The baby Yoda show is back

Gretchen Lee—Staff Writer

In a strange moment of absolute sensationalism last year, a tiny green alien somehow won over the entire world. 

With his cute noises, adorable facial expressions, and his love for soup, this 50-year-old toddler from a galaxy far, far away has gained near deific status in popular culture around the world. Much to everyone’s relief, The Mandalorian returned on October 30 to provide audiences with more Baby Yoda content, excellent storytelling, lovely little morsels of fan-service, and plenty of suspenseful flute music. 

While we joke about Baby Yoda (more professionally known as The Child) being the center of the show, the main character, Din Djarin (also known as the Mandalorian or, simply, Mando) absolutely shone in this season’s premiere. At the end of last season, Mando was tasked with returning The Child to his people, whom Mando has been told are a race of sorcerers that are considered ancient enemies of the Mandalorians. 

In his attempts to find these sorcerers (whom we all know to be The Jedi Order), Mando finds himself in a near-ghost town on Tattooine, where he discovers a non-Mandalorian wearing Mandalorian armor. In order to acquire the armor that rightly belongs to his people, Mando must help the town face the monster that threatens to swallow the entire settlement whole. 

Mando is, without a doubt, one of the most interesting protagonists Star Wars has produced, which is a high compliment indeed as Star Wars excels at creating fascinating characters. He is simultaneously driven by his culture’s dogma, a healthy sense of self-preservation, and an inherent kindness that often gets him in trouble.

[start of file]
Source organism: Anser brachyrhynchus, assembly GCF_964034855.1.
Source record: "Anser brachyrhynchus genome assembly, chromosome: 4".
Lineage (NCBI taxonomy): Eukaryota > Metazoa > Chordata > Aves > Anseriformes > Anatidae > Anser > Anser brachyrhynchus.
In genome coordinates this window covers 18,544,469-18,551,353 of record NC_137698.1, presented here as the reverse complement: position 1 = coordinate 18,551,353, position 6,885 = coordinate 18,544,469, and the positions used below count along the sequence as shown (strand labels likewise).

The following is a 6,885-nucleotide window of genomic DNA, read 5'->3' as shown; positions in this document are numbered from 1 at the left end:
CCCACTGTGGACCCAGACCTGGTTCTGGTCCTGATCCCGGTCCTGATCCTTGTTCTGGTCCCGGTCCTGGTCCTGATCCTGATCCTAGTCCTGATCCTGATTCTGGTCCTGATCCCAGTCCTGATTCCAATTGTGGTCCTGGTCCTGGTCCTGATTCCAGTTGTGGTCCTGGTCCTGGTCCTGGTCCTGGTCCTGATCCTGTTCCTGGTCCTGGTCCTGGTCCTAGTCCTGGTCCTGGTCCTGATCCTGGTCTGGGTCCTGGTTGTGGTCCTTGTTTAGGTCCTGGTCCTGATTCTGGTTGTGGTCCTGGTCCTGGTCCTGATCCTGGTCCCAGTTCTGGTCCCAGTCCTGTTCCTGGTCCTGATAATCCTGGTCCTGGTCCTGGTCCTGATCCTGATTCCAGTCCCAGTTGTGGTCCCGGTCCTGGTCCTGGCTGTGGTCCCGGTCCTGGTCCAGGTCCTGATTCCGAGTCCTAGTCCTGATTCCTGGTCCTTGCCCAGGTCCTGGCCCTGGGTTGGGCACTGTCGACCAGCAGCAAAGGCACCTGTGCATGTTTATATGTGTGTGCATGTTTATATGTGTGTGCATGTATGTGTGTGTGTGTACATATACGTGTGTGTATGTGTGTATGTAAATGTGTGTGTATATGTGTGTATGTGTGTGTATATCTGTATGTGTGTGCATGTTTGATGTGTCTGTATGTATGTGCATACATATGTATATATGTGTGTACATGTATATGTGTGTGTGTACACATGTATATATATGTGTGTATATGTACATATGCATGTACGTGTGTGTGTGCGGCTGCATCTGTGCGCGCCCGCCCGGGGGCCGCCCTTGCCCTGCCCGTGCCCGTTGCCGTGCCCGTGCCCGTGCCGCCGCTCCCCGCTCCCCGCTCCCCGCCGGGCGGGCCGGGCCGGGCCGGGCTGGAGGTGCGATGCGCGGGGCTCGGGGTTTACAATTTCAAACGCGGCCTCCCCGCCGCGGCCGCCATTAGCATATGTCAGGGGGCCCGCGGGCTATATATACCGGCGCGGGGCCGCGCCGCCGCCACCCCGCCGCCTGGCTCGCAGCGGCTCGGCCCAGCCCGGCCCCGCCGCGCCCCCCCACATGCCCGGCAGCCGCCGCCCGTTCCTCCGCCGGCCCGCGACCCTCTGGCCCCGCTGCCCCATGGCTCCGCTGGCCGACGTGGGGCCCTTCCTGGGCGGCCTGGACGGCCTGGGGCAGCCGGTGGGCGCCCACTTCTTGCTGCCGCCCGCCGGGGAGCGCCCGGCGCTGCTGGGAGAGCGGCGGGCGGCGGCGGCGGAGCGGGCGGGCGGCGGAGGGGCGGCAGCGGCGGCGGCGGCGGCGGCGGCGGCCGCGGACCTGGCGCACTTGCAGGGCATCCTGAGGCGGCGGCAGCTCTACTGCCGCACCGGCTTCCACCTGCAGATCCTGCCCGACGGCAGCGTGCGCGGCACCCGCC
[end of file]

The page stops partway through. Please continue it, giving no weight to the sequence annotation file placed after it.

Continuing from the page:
The fact that the audience can clearly see his emotions and struggles while never seeing his face speaks to the acting and writing skills behind this series. His character development over the previous season was evident in the most recent episode; he has become more aware of others and less apt to take lives without first negotiating. That being said, he is still a terrifying warrior who will leave devastating carnage if threatened. 

Fan-service is something that must be carefully balanced lest it become a crutch. In order to use fan service, a movie or show must first have excellent writing or else it will feel like all dessert with no meat. The Mandalorian has very skillfully found the sweet spot in terms of referencing older Star Wars material, which made this episode incredibly fun to watch.

From references to Boba Fett, to a sand speeder made from one of the twin engines from young Anakin Skywalker’s pod racer in The Phantom Menace, the Easter eggs and hints of returning characters were a delight for long-time fans of the Star Wars universe without dominating the entire episode. Hopefully, this status quo will be maintained as certain old characters make reappearances. 

The set design, music, and side characters were also, as always, excellent. The way The Mandalorian manages to use such a small set to tell such a big story is incredible. The music sets the perfect backdrop to each scene and truly established the show as a “western.” The secondary characters and the way their stories are separate but interwoven with Mando’s makes each moment in the show feel significant. Overall, this show is excellently crafted, and this season premier was no different. 

As somewhat of a side note, I love the fact that The Mandalorian has introduced a form of sign language into its canon. Non-verbal languages are criminally underutilized in pop culture in general. The fact that it isn’t used more often in stories with nearly endless kinds of sentient aliens of varying abilities to use human languages is somewhat ridiculous.

I’m really happy that Star Wars is allowing more of its alien characters to be truly alien in the fact that they aren’t speaking English, while also providing some much-needed representation for the deaf and hard-of-hearing communities in real life. The fact that the Sand People communicate through hand signals was hinted at last season during one scene, but seeing it used in an entire episode during the season two premier was incredible. 

Overall, this season of The Baby Yoda Show is off to a strong start and has left me craving more. Hopefully the intensity and storytelling will be able to keep up with expectations and the hints of characters and storylines to come will pay off in the way fans are hoping. 

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